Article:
Clouds of uncertainty hung over this tiny Palestinian village on Wednesday, as locals waited to see if the Israeli army would call off its demolition of the community’s solar panels.
It was two years ago that Spanish NGO SEBA joined forces with Nablus’s Al-Najah University and installed two solar panels in the community, at the southernmost tip of the West Bank, replacing the gasoline generators that the village had been using as its only source of power.
Since then, the 34 families living in Imneizil have sped into the 21st century, stocking their homes with appliances and rigging up light bulbs inside their tents and small makeshift homes.
The panels also provide power for the local water pump, as the village is not connected to a water pipeline.
But last month, the army, which controls civilian affairs in Area C where the village is located, issued a demolition order for the panels and a nearby control structure, saying they were built without a permit.
Israeli NGOs and the UN’s Habitat agency have urged the army to freeze the order, which they say came as a surprise to the village.
The Spanish government is also working through diplomatic channels to prevent the closure of the 365,000-euro ($495,000) project, most of which was funded by SEBA.
“We are suspended between heaven and earth; the solar panels were a glimmer of hope for us,” said village head Ali Mohammad Ihrizat.
“We have been here since 1948, and have nowhere else to go.”
According to Ihrizat, they saw no point in asking the army for permission to erect the panels as Israel does not recognise the village, and none of its structures have ever received a construction permit.
A Spaniard running the project for SEBA told AFP they had requested a permit after setting up the panels, but had never received a response from the military department responsible for granting them.
He said Madrid was making diplomatic efforts to enable the energy project to continue.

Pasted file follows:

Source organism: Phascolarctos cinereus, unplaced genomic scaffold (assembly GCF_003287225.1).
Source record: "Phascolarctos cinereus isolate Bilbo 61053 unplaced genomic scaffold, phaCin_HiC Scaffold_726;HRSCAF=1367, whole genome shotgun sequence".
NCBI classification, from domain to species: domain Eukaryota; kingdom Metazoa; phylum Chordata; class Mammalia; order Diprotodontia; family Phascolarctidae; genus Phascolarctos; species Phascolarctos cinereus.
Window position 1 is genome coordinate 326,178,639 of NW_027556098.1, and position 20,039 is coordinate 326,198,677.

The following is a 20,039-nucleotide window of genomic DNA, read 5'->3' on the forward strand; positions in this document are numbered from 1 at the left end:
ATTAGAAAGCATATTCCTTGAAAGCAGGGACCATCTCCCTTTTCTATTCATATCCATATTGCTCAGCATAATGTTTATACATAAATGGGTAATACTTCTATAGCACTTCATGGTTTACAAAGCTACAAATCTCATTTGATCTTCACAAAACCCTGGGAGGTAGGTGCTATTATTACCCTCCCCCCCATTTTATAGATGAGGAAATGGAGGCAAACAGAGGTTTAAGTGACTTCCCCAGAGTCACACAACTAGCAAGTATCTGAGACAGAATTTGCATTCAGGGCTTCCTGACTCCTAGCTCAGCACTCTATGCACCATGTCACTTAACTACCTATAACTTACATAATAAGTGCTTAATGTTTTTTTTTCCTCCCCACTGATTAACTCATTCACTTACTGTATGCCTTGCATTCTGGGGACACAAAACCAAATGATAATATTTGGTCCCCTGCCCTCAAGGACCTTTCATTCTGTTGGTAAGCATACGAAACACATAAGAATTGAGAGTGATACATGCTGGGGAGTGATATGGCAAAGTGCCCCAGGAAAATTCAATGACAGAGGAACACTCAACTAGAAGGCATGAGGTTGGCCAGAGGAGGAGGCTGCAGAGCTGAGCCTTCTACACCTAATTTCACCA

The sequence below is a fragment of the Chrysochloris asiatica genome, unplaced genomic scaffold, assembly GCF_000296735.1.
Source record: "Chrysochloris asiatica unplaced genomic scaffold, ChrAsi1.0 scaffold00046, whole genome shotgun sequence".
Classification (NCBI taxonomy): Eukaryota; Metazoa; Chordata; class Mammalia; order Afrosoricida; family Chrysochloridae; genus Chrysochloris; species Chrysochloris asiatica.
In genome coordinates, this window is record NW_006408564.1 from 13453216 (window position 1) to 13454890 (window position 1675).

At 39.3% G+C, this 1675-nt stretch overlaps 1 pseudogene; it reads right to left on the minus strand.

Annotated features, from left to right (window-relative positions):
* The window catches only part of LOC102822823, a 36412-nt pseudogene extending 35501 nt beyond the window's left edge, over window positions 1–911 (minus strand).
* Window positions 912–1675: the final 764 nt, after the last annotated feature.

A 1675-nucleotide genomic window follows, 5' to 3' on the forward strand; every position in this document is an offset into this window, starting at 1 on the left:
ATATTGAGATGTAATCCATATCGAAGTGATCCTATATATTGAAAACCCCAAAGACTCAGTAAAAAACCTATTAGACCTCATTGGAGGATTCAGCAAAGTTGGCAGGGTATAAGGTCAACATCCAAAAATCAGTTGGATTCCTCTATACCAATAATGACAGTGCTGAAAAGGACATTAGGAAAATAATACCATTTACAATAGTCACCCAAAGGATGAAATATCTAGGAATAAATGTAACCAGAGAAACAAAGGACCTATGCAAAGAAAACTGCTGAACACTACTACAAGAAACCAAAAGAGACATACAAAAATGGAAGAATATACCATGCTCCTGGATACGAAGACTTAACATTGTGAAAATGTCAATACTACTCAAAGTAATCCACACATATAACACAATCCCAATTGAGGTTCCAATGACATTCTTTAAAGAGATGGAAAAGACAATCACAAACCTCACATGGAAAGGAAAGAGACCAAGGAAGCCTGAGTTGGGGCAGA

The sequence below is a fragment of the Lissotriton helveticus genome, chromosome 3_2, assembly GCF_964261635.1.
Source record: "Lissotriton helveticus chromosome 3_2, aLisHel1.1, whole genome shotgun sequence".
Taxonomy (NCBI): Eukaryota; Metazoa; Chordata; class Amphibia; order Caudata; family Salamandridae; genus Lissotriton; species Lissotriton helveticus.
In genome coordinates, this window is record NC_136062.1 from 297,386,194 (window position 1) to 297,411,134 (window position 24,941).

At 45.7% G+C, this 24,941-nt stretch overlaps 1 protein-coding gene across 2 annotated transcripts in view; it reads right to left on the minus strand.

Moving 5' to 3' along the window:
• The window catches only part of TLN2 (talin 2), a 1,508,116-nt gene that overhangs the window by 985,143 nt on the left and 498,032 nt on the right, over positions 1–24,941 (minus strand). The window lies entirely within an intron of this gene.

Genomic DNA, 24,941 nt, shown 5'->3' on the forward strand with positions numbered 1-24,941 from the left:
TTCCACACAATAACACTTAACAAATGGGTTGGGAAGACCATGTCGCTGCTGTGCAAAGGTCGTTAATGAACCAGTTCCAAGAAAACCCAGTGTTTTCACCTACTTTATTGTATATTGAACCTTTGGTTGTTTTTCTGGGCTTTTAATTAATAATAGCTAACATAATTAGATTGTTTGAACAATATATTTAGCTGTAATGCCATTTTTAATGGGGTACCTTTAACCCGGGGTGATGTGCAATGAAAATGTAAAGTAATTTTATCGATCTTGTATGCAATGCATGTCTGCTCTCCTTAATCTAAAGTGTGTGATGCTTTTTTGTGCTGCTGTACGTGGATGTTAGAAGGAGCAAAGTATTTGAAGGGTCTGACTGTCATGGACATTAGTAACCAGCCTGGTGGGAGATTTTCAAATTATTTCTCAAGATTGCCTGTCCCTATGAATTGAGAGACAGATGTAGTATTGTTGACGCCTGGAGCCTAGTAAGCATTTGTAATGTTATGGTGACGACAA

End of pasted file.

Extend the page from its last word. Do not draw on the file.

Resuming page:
A narrow trail leads from one of the large panels to Nihad Mur’s tent, where she lives with her husband and three young children.
Standing protectively next to her television, computer and refrigerator, Mur says she cannot understand why the army would insist on taking down the panels “which are highly ecological, on our land, and do not disturb anybody.”
But “law enforcement stands above all,” according to COGAT, the Israeli military body in charge of civilian aspects of life in the West Bank, although it says it is also “supportive” of work undertaken by international organisations.
“This is a facility that was built without permits or coordination, following which we issued a work-halt order and a demolition order, while enabling the organisation to present its stance to an appeals committee, but the organisation’s members refused to appear before it,” said COGAT in a statement.
However, following a Spanish appeal, COGAT head Eitan Dangot had decided “to freeze the demolition process” and had requested that SEBA submit plans containing details of the solar panel infrastructure.
“The organisation has yet to present the plans,” the COGAT statement said.
A spokesman for the military on Wednesday said they were hoping to retroactively legalise the structures.
“Our aim is to approve the facility, but it has to be done by law,” he told AFP.